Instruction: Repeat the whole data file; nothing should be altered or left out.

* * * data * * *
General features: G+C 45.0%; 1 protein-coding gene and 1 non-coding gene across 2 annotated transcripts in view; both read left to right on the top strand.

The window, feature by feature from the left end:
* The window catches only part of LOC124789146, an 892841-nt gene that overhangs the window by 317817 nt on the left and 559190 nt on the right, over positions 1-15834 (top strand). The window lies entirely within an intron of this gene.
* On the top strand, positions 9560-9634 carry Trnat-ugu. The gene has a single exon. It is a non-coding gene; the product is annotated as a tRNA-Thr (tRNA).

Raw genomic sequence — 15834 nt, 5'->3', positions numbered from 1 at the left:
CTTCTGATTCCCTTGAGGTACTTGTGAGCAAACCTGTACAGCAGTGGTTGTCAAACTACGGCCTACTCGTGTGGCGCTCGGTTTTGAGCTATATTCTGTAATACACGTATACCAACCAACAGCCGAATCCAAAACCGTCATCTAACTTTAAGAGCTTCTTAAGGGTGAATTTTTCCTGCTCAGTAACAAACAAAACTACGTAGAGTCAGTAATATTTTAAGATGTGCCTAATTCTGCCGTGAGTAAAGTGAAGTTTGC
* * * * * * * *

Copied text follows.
General features: G+C 45.0%; 1 protein-coding gene and 1 non-coding gene across 2 annotated transcripts in view; both read left to right on the top strand.

The window, feature by feature from the left end:
* The window catches only part of LOC124789146, an 892841-nt gene that overhangs the window by 317817 nt on the left and 559190 nt on the right, over positions 1-15834 (top strand). The window lies entirely within an intron of this gene.
* On the top strand, positions 9560-9634 carry Trnat-ugu. The gene has a single exon. It is a non-coding gene; the product is annotated as a tRNA-Thr (tRNA).

Raw genomic sequence — 15834 nt, 5'->3', positions numbered from 1 at the left:
CTTCTGATTCCCTTGAGGTACTTGTGAGCAAACCTGTACAGCAGTGGTTGTCAAACTACGGCCTACTCGTGTGGCGCTCGGTTTTGAGCTATATTCTGTAATACACGTATACCAACCAACAGCCGAATCCAAAACCGTCATCTAACTTTAAGAGCTTCTTAAGGGTGAATTTTTCCTGCTCAGTAACAAACAAAACTACGTAGAGTCAGTAATATTTTAAGATGTGCCTAATTCTGCCGTGAGTAAAGTGAAGTTTGC